• waitwait wait…Diana Spencer, as in, the late mother of the two Princes in the UK? Is her family *still* barred from inheriting?

      I’m looking for a phrase, and I think the expression is “oh dear.”

      thank you for the excellent read, though.

  3. Pingback: New Worlds: The Wrong Side of the Blankets - Swan Tower

  4. It’s marriage as exclusively between one man and one woman, with no wiggle room for secondary wives, concubines, etc. Charlemagne seems to have had a fuzzy marital setup, with four documented wives — state marriages — and five known concubines who produced children for him. I would guess that women who produced no children may well have existed but not have been recorded, especially if they were otherwise non-scandalous. The book to read is THE KNIGHT, THE LADY, AND THE PRIEST, by Georges Duby, on the 10th – 1th century time period when modern sacramental marriage was jelling. Duby reckons it was a way to protect the first/senior wife’s interests.

    • Excellent book. Also brings up that a legitimate son may actually find his bastard half-brothers more reliable — because they are not heirs, they need mutual aid, whereas his legitimate brothers are rivals.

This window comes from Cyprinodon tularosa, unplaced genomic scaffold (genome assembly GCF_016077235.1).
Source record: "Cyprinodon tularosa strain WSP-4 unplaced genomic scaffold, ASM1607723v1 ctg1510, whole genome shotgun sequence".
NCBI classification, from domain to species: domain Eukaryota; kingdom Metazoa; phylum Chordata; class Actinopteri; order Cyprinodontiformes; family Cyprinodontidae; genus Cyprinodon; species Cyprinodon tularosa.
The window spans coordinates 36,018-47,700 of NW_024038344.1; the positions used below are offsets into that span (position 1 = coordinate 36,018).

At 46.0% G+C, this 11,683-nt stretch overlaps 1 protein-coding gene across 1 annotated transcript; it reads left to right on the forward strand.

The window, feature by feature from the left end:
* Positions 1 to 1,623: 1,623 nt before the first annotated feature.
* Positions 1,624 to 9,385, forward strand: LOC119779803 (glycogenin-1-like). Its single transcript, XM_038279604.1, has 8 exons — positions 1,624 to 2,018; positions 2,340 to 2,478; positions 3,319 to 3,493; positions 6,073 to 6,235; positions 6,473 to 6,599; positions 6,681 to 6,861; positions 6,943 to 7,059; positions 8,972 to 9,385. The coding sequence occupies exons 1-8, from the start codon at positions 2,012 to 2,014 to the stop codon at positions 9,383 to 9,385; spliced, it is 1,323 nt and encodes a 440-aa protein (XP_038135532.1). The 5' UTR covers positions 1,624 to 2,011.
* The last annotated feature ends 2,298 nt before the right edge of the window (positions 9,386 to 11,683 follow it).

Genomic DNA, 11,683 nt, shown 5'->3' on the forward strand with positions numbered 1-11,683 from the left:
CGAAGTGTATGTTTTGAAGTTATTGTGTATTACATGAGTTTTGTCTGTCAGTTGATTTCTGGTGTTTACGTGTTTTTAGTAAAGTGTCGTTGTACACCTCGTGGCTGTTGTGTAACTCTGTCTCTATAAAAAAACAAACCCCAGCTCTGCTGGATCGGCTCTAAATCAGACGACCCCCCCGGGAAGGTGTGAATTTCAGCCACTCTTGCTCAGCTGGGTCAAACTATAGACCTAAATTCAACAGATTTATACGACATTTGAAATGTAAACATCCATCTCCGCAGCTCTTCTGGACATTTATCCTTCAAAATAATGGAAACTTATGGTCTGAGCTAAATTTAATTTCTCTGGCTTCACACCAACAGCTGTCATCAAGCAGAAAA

5. Much of Duby’s work and thought about the medieval era has been outdated by scholarship since his heyday, scholarship which also takes in the discoveries of archaeology and material and social history.

    Among the books to read that deal in detail with Charlemagne’s domestic relationships are those of Johannes Fried, Derek Wilson and E.R. Chamberlin — particularly Fried. Unlike most of the important work done on Charlemagne, which is naturally out of Germany and France, Fried’s work is available in good English translations.

  6. The sacrilizing of marriage and drawing a line between legitimate and illegitimate children became a means of controlling inheritance. The Church made these decisions, allowing divorces and adoption of children from the wrong mother to suit their needs, not the wishes of the participants.

    • What I’m finding as I dig into this — and it’s kind of fascinating — is that the earlier meaning of “bastard” wasn’t somebody born out of wedlock; it was someone whose parentage, especially on the mother’s side, was of a lower class (so, more like what we see with Roman concubinage). The shift didn’t start happening until about the thirteenth century, and then it actually wasn’t driven by the Church — instead, what you see in the law records is lay people grabbing bits of Church doctrine and canon, and leveraging those for their own ends.

      This is definitely one of those essays I’ll be revising when the book gets assembled!

  7. Fascinating, everyone! Here’s a fun story: Thor and I were talking with another prof at WWU (originally from England), and he revealed that at the age of 50 he’d learned that his “sister” was actually his birth mother, and he was officially a bastard. He seemed amused that he’d then discovered he was listed in the British Registry of Bastards.